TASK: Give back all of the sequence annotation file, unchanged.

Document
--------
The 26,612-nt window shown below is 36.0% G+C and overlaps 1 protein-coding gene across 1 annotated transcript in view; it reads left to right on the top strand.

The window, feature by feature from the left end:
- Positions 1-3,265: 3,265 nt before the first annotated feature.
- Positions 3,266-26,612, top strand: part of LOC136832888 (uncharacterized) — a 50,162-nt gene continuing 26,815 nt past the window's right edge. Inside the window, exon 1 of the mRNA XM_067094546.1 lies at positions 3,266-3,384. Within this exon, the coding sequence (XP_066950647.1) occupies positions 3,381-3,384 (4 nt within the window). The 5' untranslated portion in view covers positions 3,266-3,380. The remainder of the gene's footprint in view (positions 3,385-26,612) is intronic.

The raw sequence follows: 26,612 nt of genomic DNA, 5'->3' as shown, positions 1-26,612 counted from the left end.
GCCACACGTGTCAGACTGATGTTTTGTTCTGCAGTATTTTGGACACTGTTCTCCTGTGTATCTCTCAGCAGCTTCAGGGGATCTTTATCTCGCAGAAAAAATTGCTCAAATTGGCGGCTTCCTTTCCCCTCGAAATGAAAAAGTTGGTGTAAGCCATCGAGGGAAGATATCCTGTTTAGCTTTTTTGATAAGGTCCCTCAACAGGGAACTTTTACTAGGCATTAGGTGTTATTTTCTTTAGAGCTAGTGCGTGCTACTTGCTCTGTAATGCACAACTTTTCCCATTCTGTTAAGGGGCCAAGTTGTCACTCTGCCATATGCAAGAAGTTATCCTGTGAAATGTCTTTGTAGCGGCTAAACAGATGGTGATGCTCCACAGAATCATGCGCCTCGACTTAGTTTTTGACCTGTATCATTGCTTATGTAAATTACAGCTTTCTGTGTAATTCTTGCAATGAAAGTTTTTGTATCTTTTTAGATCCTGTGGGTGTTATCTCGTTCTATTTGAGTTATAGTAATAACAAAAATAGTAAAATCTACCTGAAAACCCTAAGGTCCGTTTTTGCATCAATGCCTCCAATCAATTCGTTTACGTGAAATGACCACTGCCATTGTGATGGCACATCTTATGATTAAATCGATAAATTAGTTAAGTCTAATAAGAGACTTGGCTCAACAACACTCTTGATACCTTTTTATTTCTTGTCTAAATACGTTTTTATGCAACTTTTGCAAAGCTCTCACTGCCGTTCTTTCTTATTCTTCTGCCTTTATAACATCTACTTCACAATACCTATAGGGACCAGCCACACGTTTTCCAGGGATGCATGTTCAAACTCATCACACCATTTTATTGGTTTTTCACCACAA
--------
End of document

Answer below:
The 26,612-nt window shown below is 36.0% G+C and overlaps 1 protein-coding gene across 1 annotated transcript in view; it reads left to right on the top strand.

The window, feature by feature from the left end:
- Positions 1-3,265: 3,265 nt before the first annotated feature.
- Positions 3,266-26,612, top strand: part of LOC136832888 (uncharacterized) — a 50,162-nt gene continuing 26,815 nt past the window's right edge. Inside the window, exon 1 of the mRNA XM_067094546.1 lies at positions 3,266-3,384. Within this exon, the coding sequence (XP_066950647.1) occupies positions 3,381-3,384 (4 nt within the window). The 5' untranslated portion in view covers positions 3,266-3,380. The remainder of the gene's footprint in view (positions 3,385-26,612) is intronic.

The raw sequence follows: 26,612 nt of genomic DNA, 5'->3' as shown, positions 1-26,612 counted from the left end.
GCCACACGTGTCAGACTGATGTTTTGTTCTGCAGTATTTTGGACACTGTTCTCCTGTGTATCTCTCAGCAGCTTCAGGGGATCTTTATCTCGCAGAAAAAATTGCTCAAATTGGCGGCTTCCTTTCCCCTCGAAATGAAAAAGTTGGTGTAAGCCATCGAGGGAAGATATCCTGTTTAGCTTTTTTGATAAGGTCCCTCAACAGGGAACTTTTACTAGGCATTAGGTGTTATTTTCTTTAGAGCTAGTGCGTGCTACTTGCTCTGTAATGCACAACTTTTCCCATTCTGTTAAGGGGCCAAGTTGTCACTCTGCCATATGCAAGAAGTTATCCTGTGAAATGTCTTTGTAGCGGCTAAACAGATGGTGATGCTCCACAGAATCATGCGCCTCGACTTAGTTTTTGACCTGTATCATTGCTTATGTAAATTACAGCTTTCTGTGTAATTCTTGCAATGAAAGTTTTTGTATCTTTTTAGATCCTGTGGGTGTTATCTCGTTCTATTTGAGTTATAGTAATAACAAAAATAGTAAAATCTACCTGAAAACCCTAAGGTCCGTTTTTGCATCAATGCCTCCAATCAATTCGTTTACGTGAAATGACCACTGCCATTGTGATGGCACATCTTATGATTAAATCGATAAATTAGTTAAGTCTAATAAGAGACTTGGCTCAACAACACTCTTGATACCTTTTTATTTCTTGTCTAAATACGTTTTTATGCAACTTTTGCAAAGCTCTCACTGCCGTTCTTTCTTATTCTTCTGCCTTTATAACATCTACTTCACAATACCTATAGGGACCAGCCACACGTTTTCCAGGGATGCATGTTCAAACTCATCACACCATTTTATTGGTTTTTCACCACAA